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action adopted afterward Alabama Anderson appointed arms Army assembled attempt authority Baltimore called Capital Captain cause Charleston citizens Colonel command Commissioners Committee Confederacy Confederate Congress conspirators Constitution Convention Davis delegates demand duty election expressed February Federal fire five flag force four friends Georgia give Governor hands held honor hope hour House hundred immediately Independence insurgents James January John laws Legislature letter Lincoln loyal Major March Maryland meet ment military Montgomery National Government never North observed offered officers party passed patriotic peace persons political politicians position possession prepared present President proposed received representatives Republic resolution seceding secession Secretary seemed seized Senate sent Slave Slave-labor Slavery soon South Carolina Southern speech Street Sumter Texas thousand tion treason troops Union United Virginia vote Washington York
Page 248 - ... it is of infinite moment that you should properly estimate the immense value of your national Union, to your collective and individual happiness; that you should cherish a cordial, habitual and immovable attachment to it; accustoming yourselves to think and speak of it as of the palladium of your political safety and prosperity...
Page 293 - At the same time, the candid citizen must confess that if the policy of the government, upon vital questions affecting the whole people, is to be irrevocably fixed by decisions of the Supreme Court, the instant they are made, in ordinary litigation between parties in personal actions, the people will have ceased to be their own rulers, having to that extent practically resigned their government into the hands of that eminent tribunal.
Page 185 - If any one attempts to haul down the American flag, shoot him on the spot.
Page 563 - Must a government, of necessity, be too strong for the liberties of its own people, or too weak to maintain its own existence?
Page 376 - The power confided to me will be used to hold, occupy, and possess the property and places belonging to the Government and to collect the duties and imposts; but beyond what may be necessary for these objects, there will be no invasion, no using of force against or among the people anywhere.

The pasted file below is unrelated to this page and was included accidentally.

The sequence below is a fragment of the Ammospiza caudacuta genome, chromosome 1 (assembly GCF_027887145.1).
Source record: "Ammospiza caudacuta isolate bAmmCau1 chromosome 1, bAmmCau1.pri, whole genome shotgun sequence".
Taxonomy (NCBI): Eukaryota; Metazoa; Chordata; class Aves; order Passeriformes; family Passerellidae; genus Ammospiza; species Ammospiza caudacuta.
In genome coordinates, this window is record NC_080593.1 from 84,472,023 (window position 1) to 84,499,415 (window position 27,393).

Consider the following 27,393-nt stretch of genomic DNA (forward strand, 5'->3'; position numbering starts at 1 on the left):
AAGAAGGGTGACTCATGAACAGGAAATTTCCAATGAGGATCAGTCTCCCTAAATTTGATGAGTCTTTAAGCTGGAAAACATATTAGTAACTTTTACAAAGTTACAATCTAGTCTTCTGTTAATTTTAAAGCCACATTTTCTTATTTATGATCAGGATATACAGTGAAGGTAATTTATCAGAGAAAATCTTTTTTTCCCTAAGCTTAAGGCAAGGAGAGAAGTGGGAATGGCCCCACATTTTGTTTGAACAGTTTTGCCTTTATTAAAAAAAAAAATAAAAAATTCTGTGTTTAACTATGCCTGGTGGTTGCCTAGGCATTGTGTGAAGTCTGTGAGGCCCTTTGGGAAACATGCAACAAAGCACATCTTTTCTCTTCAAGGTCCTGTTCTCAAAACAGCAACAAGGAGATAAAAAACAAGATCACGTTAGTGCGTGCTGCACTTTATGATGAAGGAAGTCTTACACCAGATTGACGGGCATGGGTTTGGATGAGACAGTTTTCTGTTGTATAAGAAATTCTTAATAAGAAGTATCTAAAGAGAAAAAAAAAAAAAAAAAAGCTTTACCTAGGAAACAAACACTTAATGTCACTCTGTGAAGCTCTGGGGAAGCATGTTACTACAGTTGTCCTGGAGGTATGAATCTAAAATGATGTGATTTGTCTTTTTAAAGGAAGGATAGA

Page 292 - It follows from these views that no State, upon its own mere motion, can lawfully get out of the Union; that resolves and ordinances to that effect, are legally void; and that acts of violence within any State or States against the authority of the United States, are insurrectionary, or revolutionary, according to circumstances.
Page 294 - In your hands, my dissatisfied fellow-countrymen, and not in mine, is the momentous issue of civil war. The Government will not assail you. You can have no conflict without being yourselves the aggressors. You have no oath registered in heaven to destroy the Government; while I shall have the most solemn one to "preserve, protect, and defend
Page 77 - Is it such a fast that I have chosen? a day for a man to afflict his soul? is it to bow down his head as a bulrush, and to spread sackcloth and ashes under him? wilt thou call this a fast, and an acceptable day to the Lord?
Page 291 - I hold that, in contemplation of universal law and of the Constitution, the Union of these States is perpetual. Perpetuity is implied if not expressed, in the fundamental law of all national governments. It is safe to assert that no government proper ever had a provision in its organic law for its own termination.
Page 248 - Union to your collective and individual happiness ; that you should cherish a cordial, habitual, and immovable attachment to it; accustoming yourselves to think and speak of it as of the palladium of your political safety and prosperity ; watching for its preservation with jealous anxiety; discountenancing whatever may suggest even a suspicion that it can, in any event, be abandoned ; and indignantly frowning upon the first dawning of every attempt to alienate any portion of our country from the...